It is worth exploring the possibilities of a fleet of EVs with a predictable fraction connected to the grid at any given time. The ability of the fleet to both provide power and absorb power suggests using them for grid ancillary services. One ancillary service market, now worth about $9 billion per year, is helping the grid to adjust to frequent (say 400 times/day), short-duration (a few minutes at a time), imbalances between supply and demand. This fine-tuning service is referred to as 'regulation' or 'automatic generation control' (AGC). One study suggests a fleet of 100 EVs participating in this market could produce revenues of almost $5000 per vehicle per year (Kempton and Tomic, 2005). After subtracting the added electronics and decreased battery life, net revenues were estimated at about $2500/vehicle-yr. It is dubious whether such net revenues would be available if significantly more vehicles were connected to the grid, since increasing numbers would reduce the price paid for such AGC. But such a decrease in price would reflect reductions in cost to the electric generation/transmission system. And whether such vehicles could be adequately controlled by the Independent System Operator is not obvious. But exploration of the viability and economic desirability of such a system may lead to new options that would increase the market acceptance of EVs.
With current technology, an all-electric, grid-connected EV displaying the acceleration and handling characteristics of a sports car together with unparalleled safety is indeed possible. The 300 mile range generally desired in passenger vehicles, however, is prohibitively expensive with current battery technology and requires significant compromises to the vehicle design, limiting applicability to light trucks, for instance. While advances in battery technology will continue to improve the feasibility of EVs, it is also worth considering concepts of power modularity in which the power train could be optimized around usual usage patterns. By designing a modular vehicle that could add additional battery or energy capacity as needed, the same car could adapt to its current role on an energy basis. This could result in earlier adoption of electric and fuel cell vehicles, further reductions in energy consumption as a result of lower mass and design flexibility that could provide increased trunk and interior space.
Current driving patterns indicate that a vehicle with a range of 50-100 miles and the ability to quickly recharge could handle almost all trips for almost all families. With advances in lithium-ion batteries resulting in charging times of minutes, ubiquitous grid connectivity could result in continuous recharging at home, work or even while running errands, reducing the range requirements on a vehicle. Thus by carrying a light battery load, it would be possible to have a very light, sporty and extremely efficient vehicle appropriate for everyday use. By reducing the number of batteries, the vehicle could be designed to have more space for cargo or passengers than a conventional vehicle of similar size and performance.
There will of course be times when longer trips are necessary. Given the customization enabled by electrification, these longer trips could be enabled by simply dropping in additional energy capacity. While the simplest extension would be to add additional batteries, it may also be possible to add another power plant, such as a fuel cell, for longer trips. With the electric infrastructure on the EV, this plant would only be required to provide the 30 kW or so necessary to overcome road loads at highway speeds. The existing electric drive train and steer-by-wire would reconfigure to provide the acceleration and handling expected by the driver. In comparison to the plug-in hybrid, such a design would offer increased efficiency by avoiding the need to carry an unused engine during urban driving. The vehicle would be optimized for the vast majority of trips instead of compromising this performance for the occasional longer distance drive. Furthermore, additional energy capacity such as a fuel cell could be rented for short periods instead of owned, enabling adoption before costs and reliability of fuel cells come into line with the demands of the automotive application.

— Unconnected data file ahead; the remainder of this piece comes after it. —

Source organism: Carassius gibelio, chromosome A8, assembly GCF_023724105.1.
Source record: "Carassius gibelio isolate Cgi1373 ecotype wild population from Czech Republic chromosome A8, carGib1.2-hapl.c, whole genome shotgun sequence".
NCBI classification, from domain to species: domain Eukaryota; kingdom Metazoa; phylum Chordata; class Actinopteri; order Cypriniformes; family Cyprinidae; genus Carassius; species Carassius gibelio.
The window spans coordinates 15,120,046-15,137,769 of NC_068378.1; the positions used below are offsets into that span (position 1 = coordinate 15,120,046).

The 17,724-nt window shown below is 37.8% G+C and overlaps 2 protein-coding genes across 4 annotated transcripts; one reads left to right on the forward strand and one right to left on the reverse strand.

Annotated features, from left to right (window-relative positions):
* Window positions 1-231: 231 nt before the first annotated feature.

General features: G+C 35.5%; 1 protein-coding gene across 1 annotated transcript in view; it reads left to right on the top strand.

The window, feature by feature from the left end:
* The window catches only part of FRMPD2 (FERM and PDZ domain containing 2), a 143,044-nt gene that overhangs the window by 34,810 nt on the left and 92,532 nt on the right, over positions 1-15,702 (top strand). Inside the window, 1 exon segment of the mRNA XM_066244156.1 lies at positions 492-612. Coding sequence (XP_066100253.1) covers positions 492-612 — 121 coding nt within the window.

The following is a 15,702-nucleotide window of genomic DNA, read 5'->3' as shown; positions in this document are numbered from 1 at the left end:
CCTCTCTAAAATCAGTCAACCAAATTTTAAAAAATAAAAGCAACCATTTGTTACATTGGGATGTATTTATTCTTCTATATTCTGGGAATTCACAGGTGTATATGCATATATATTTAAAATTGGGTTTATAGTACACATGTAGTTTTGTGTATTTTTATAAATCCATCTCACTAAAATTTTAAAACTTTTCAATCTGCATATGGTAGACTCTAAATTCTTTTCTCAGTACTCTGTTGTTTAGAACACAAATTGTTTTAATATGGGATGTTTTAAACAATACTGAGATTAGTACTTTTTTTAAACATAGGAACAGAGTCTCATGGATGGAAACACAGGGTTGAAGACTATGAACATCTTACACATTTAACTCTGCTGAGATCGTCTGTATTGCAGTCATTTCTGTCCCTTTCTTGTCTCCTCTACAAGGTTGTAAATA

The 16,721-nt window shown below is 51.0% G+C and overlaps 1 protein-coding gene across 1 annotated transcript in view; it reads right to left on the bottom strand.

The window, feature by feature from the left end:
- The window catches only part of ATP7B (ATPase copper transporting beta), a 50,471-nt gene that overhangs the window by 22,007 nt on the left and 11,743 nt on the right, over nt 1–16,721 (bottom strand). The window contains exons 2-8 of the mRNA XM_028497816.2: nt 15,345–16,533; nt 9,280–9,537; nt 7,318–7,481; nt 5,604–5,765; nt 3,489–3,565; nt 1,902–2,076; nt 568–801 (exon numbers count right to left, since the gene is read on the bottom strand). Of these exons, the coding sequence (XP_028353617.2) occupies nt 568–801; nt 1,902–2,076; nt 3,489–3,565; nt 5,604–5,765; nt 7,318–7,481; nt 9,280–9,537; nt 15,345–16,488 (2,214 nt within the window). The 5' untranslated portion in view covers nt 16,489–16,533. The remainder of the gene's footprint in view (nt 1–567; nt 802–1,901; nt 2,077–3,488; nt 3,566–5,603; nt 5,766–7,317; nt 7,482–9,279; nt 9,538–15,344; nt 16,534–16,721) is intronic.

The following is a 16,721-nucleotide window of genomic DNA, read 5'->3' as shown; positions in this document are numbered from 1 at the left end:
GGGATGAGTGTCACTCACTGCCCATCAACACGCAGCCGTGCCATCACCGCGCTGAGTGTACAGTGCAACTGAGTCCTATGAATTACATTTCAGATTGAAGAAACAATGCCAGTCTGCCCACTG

One major question, of course, is whether the additional benefits to the customer will outweigh the inconvenience of switching modules on a vehicle. To gain acceptance, reconfiguring a car for short in-town trips, moderate distances or extended travel should be as simple as changing seats in a minivan. This suggests the value of a prototype vehicle that can convincingly demonstrate advantages of modularity and the benefits arising from electrification.
Stanford's Mobile Laboratory: The X1 Modular by-Wire Car
Researchers at Stanford have previously built an all-electric drive-by-wire car to demonstrate fault detection and safe by-wire system design. Although it resembles a dune buggy in physical appearance, the P1 testbed vehicle displays handling comparable to a sport sedan and steering more responsive than any production vehicle. With independent left and right front steering and independent rear wheel electric drive, the vehicle has the actuation capability to compensate for failures in one system by using other actuators (driving one wheel while regeneratively braking the other to turn, for instance).
Since it was intended to be a prototype (and was built by four students in a period of only 15 months), P1 is neither highly optimized nor modular. While P1 continues serves as a research test bed, a group of students is currently designing its successor, X1, as a flexible, reconfigurable platform on which different suspensions, interiors or drive train elements can be attached. This modularity, and the addition of a body for a more car-like appearance, will make X1 an ideal technology demonstrator for concepts of electric vehicle safety, performance and grid connectivity.
By connecting to the green dorm, the full system of a grid-connected infrastructure can be demonstrated. Through test drives and performance goals, the desirability and practicality of electric vehicles can be demonstrated to the broader public. Finally, the modular structure will enable a demonstration of the advantages of power modularity in electric vehicles. Professor Chris Gerdes will lead the development of the X1 vehicle and the investigation of power modularity for vehicles. The goal is to add a physical dimension to the research in vehicle electrification and have a tangible prototype of advanced concepts that stakeholders can drive and experience.